EQUITABLE LIFE MEMBERS
MICHAEL JOSEPHS' CORRESPONDENCE WITH SIR JOHN CHADWICK
Last Updated: Thursday, December 10, 2009 12:36 AM
|Letter to Sir John Chadwick - 6 September 2009|
|Letter to Sir John Chadwick - 26 October 2009|
|Letter from Sir John Chadwick 18 November 2009|
|Letter from Sir John Chadwick - 30 October 2009 NEW|
From Michael Joseph to Sir John Chadwick
Dear Sir John,
1) As your staff can readily confirm, I have been involved in an exchange of views with Rudi Vis MP regarding Equitable Life for the last eight years, during which time I have been endeavouring to discover exactly what happened to policyholders' money over the period from 1980 onwards. It remains a matter of considerable regret that the Society itself has provided no proper explanation of the matter in all this time. I have written various papers on that and closely related subjects which Dr Vis has endorsed by passing them on to the Ministers concerned.
2) I have also submitted formal evidence to the Penrose Inquiry, to the Morris Review of the Actuarial Profession, to the EQUI Inquiry of the European Parliament and to the recently published Investigation by the Parliamentary Ombudsman.
3) As a result of my earlier work I am probably the best informed layman on the contents of Equitable's Regulatory Returns from 1972 to 2000, and I was considering making a submission to your Inquiry on the subject of comparability and relative loss, but I found myself confronted by serious doubts, and so sought advice elsewhere.
4) I have discussed those doubts with a number of policyholder advocates including Dr Michael Nassim, Nicholas Oglethorpe and Dr Andrew Goudie who broadly share the concerns set out in paragraph 5.
5) I am not sure that you are aware of the degree of uncertainty and scepticism regarding your role that is to be found both among policyholders and more widely in the media and in Parliament. Personally, I felt that I understood the essence of the matter, only to discover that my ‘colleagues’ all had different views. Even after studying your Interim Report and reviewing your terms of reference, we found ourselves at odds. Accordingly I have set out some questions regarding your modus operandi in the following subparagraphs [A to L] and I hope that you will feel able to respond to them and make it easier to formulate submissions appropriately.
6) May I also emphasise that, in writing this letter, we are not expecting to be entrusted with any privileged or confidential information, and that we would indeed hope that you could make your responses to it generally available.
From Sir John Chadwick to Michael Joseph
Dear Mr Josephs
Thank you for your letter dated 16 September 2009. I set out below responses to points that you have raised, following the same numbering as your paragraphs.
1) Neither my office nor I have seen any correspondence between yourself and Dr
Vis MP. If you have provided material to Dr Vis which you consider to be specifically relevant to my work, I would be grateful if you could send copies to my Office.
I note your comments at paragraphs 2) to 5). In response to the questions which you posed:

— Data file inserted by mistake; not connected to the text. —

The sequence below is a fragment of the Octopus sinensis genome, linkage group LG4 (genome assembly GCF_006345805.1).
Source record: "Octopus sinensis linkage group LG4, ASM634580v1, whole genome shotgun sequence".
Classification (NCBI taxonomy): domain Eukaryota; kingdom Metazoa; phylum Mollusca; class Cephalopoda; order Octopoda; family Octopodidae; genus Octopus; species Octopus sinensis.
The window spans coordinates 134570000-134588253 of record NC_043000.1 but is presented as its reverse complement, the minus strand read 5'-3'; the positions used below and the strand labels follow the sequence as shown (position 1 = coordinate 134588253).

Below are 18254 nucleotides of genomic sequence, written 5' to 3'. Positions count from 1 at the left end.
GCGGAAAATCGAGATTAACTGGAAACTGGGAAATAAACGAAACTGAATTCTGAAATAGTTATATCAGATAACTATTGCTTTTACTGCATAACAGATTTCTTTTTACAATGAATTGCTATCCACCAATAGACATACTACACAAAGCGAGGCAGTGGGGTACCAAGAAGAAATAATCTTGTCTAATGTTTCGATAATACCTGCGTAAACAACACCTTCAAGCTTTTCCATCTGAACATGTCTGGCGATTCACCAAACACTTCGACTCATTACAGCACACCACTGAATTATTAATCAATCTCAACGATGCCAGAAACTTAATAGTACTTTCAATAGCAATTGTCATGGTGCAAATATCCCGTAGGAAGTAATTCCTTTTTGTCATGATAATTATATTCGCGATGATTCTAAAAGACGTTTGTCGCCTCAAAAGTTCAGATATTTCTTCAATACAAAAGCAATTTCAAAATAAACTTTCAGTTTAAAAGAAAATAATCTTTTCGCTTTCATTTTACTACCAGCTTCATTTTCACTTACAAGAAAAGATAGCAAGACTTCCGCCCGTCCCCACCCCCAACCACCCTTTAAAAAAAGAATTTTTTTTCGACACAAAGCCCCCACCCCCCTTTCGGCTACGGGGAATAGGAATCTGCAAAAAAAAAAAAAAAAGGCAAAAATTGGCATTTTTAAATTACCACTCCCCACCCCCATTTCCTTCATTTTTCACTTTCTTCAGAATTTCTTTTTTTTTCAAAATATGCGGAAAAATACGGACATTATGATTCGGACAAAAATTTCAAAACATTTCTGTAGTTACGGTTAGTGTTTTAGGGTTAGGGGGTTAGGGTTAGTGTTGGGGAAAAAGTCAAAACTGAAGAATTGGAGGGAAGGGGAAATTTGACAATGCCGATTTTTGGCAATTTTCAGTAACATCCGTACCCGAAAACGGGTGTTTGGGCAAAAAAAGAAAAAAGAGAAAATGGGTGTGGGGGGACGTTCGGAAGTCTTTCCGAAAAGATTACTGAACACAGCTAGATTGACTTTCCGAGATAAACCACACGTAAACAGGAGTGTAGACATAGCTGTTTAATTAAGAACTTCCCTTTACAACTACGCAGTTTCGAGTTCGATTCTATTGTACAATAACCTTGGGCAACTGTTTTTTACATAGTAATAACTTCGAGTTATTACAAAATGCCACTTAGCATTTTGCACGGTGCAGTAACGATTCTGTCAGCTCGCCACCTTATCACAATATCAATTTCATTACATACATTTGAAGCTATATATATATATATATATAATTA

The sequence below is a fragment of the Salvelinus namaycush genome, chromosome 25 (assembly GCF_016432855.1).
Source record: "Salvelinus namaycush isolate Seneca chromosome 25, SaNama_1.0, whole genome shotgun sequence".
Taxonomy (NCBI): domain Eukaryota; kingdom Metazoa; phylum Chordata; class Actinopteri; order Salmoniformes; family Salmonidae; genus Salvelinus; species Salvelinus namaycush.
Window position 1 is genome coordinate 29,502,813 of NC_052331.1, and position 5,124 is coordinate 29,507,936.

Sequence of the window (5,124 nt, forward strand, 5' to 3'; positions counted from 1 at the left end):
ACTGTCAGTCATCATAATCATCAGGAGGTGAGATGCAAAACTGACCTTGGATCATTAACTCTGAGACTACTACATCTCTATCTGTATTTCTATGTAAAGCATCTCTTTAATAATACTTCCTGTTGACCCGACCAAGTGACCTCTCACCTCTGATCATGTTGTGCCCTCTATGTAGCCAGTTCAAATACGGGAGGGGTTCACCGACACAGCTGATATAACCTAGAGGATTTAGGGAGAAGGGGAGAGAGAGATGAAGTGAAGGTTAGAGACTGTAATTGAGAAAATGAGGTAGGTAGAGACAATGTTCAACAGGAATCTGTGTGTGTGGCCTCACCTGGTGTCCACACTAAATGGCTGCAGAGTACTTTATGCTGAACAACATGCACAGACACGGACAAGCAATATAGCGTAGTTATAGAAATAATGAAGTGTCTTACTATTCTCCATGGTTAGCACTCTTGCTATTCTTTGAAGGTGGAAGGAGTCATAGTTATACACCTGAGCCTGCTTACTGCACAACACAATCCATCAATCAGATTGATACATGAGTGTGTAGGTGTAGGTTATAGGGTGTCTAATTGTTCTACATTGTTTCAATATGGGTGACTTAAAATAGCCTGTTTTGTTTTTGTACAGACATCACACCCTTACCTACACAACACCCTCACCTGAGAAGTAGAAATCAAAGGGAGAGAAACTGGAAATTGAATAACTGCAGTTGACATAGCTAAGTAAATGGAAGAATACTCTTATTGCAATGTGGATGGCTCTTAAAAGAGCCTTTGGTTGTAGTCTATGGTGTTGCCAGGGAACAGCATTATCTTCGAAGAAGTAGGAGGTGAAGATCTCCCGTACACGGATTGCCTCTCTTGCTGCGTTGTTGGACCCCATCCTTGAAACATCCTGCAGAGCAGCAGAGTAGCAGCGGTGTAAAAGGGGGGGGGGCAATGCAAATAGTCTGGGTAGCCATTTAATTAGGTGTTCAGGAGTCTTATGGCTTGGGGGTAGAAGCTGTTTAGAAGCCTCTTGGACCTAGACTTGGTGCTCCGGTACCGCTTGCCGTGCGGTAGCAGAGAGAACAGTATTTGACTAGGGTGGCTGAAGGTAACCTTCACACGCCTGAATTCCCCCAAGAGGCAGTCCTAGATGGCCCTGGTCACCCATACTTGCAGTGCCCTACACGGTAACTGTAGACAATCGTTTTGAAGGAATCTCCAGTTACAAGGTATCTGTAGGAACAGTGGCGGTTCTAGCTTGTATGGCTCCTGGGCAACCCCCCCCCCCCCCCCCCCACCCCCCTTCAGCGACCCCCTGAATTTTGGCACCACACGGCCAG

A) You are correct that I am not acting as an arbitrator. But, subject to that, your understanding of my role appears incorrect. I am not acting as legal counsel to the Treasury. My task is to provide independent advice on the matters set out in my
Terms of Reference.
B) I understand it to be an overriding requirement of my Terms of Reference that the advice which I am asked to give should be even handed: both as between different classes of policyholder and between the policyholders and the Government.
C) and D) I do not understand your reference to the absence of "any proper accounting for the shortfall in assets which caused Equitable Life to be closed in 2000". An investigation into an alleged shortfall in assets forms no part of my Terms of Reference.
E) I do not understand what you mean by the phrase "showing their hand in detail." It is for policyholders to decide what submissions they wish to make to me. If they choose not to do so, there is an obvious risk that I will not be able to take the points which they wish to make into account.
F) Neither my Terms of Reference, nor the Parliamentary Ombudsman’s remit, required consideration of the "Conduct of Business" regulation of Equitable Life. I am unaware that either my Interim Report or my Proposals made any reference to fault on the part of policyholders. If you disagree with this view I would be grateful if you could direct me to those paragraphs of my Interim Report which you consider relevant in this context.
G) and H) The number of persons who might be found to have suffered relative loss will not affect the advice which I shall give as to the manner in which relative loss be ascertained. The number of persons who ultimately participate in the Government’s ex gratia payment scheme - and the amount of any payments to be made pursuant to that Scheme - is a matter for the Government; not for me. I will not speculate on what my advice would be if I were asked to consider loss resulting from those of the Ombudsman’s findings of injustice which the Government has, to date, rejected.
I) It is incorrect to suggest that my Interim Report does more than record (in neutral terms) what appears in the relevant paragraphs of the Penrose Report. I am not in a position to comment on whether or not the Government has correctly understood Lord Penrose’s phrasing. My comments on whether there should be an apportionment to Equitable Life are set out at Section 3 of my Interim Report: in particular at paragraph 3.11 thereof.
J) It is, indeed, still my understanding that Equitable Life widely advertised its policy of full distribution. This view is based principally on statements contained in the Ombudsman’s Report and the Penrose Report. See, by way of example:
If you think that this understanding is incorrect, I would be grateful for information which you think might lead me to alter it.
J) 2) and 3) I am not able to identify the basis for your comment that "the Report proposes that the narrowest construction be applied to every aspect of the regulative liability". Would you direct me to the passages on which you rely to support that comment.